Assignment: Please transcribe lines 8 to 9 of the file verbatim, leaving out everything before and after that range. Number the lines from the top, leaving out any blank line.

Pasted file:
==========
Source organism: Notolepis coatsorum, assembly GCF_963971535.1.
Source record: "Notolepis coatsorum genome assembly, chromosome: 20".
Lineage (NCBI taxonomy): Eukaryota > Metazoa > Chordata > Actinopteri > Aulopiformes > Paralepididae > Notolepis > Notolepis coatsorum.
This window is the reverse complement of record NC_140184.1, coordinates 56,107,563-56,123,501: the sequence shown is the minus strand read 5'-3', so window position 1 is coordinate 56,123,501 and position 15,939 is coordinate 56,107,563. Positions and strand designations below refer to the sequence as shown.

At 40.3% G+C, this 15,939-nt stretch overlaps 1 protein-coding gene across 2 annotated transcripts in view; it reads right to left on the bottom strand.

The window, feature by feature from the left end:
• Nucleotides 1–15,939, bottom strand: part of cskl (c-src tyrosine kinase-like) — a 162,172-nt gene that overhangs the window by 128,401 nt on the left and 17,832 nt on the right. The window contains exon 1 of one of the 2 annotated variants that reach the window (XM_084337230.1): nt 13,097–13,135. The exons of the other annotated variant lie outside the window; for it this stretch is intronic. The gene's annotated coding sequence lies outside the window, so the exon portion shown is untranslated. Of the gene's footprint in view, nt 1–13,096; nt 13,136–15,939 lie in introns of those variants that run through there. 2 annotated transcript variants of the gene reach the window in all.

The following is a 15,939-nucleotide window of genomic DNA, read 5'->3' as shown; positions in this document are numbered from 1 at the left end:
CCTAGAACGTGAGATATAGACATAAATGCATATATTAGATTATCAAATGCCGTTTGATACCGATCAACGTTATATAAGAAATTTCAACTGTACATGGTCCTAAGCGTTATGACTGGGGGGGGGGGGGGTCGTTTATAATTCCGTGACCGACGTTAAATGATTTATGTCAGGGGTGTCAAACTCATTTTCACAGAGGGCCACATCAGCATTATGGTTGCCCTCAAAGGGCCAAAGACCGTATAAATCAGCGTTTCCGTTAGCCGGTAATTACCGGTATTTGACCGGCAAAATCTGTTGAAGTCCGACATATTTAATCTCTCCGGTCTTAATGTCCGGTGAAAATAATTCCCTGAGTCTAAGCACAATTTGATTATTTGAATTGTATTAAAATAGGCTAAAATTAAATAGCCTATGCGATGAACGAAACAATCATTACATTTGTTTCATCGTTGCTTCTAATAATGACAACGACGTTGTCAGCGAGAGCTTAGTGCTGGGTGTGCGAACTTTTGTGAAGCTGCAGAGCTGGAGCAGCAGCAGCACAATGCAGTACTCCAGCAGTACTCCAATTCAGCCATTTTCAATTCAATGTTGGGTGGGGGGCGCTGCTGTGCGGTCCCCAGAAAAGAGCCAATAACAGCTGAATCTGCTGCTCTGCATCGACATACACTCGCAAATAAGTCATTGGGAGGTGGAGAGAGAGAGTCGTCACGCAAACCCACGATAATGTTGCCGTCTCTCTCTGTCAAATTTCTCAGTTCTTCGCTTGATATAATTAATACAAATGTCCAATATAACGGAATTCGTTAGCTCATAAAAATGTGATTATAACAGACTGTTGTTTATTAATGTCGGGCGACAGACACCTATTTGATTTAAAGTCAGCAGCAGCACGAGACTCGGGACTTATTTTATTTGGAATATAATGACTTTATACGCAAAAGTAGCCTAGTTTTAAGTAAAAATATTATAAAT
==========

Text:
The following is a 15,939-nucleotide window of genomic DNA, read 5'->3' as shown; positions in this document are numbered from 1 at the left end:
CCTAGAACGTGAGATATAGACATAAATGCATATATTAGATTATCAAATGCCGTTTGATACCGATCAACGTTATATAAGAAATTTCAACTGTACATGGTCCTAAGCGTTATGACTGGGGGGGGGGGGGGTCGTTTATAATTCCGTGACCGACGTTAAATGATTTATGTCAGGGGTGTCAAACTCATTTTCACAGAGGGCCACATCAGCATTATGGTTGCCCTCAAAGGGCCAAAGACCGTATAAATCAGCGTTTCCGTTAGCCGGTAATTACCGGTATTTGACCGGCAAAATCTGTTGAAGTCCGACATATTTAATCTCTCCGGTCTTAATGTCCGGTGAAAATAATTCCCTGAGTCTAAGCACAATTTGATTATTTGAATTGTATTAAAATAGGCTAAAATTAAATAGCCTATGCGATGAACGAAACAATCATTACATTTGTTTCATCGTTGCTTCTAATAATGACAACGACGTTGTCAGCGAGAGCTTAGTGCTGGGTGTGCGAACTTTTGTGAAGCTGCAGAGCTGGAGCAGCAGCAGCACAATGCAGTACTCCAGCAGTACTCCAATTCAGCCATTTTCAATTCAATGTTGGGTGGGGGGCGCTGCTGTGCGGTCCCCAGAAAAGAGCCAATAACAGCTGAATCTGCTGCTCTGCATCGACATACACTCGCAAATAAGTCATTGGGAGGTGGAGAGAGAGAGTCGTCACGCAAACCCACGATAATGTTGCCGTCTCTCTCTGTCAAATTTCTCAGTTCTTCGCTTGATATAATTAATACAAATGTCCAATATAACGGAATTCGTTAGCTCATAAAAATGTGATTATAACAGACTGTTGTTTATTAATGTCGGGCGACAGACACCTATTTGATTTAAAGTCAGCAGCAGCACGAGACTCGGGACTTATTTTATTTGGAATATAATGACTTTATACGCAAAAGTAGCCTAGTTTTAAGTAAAAATATTATAAAT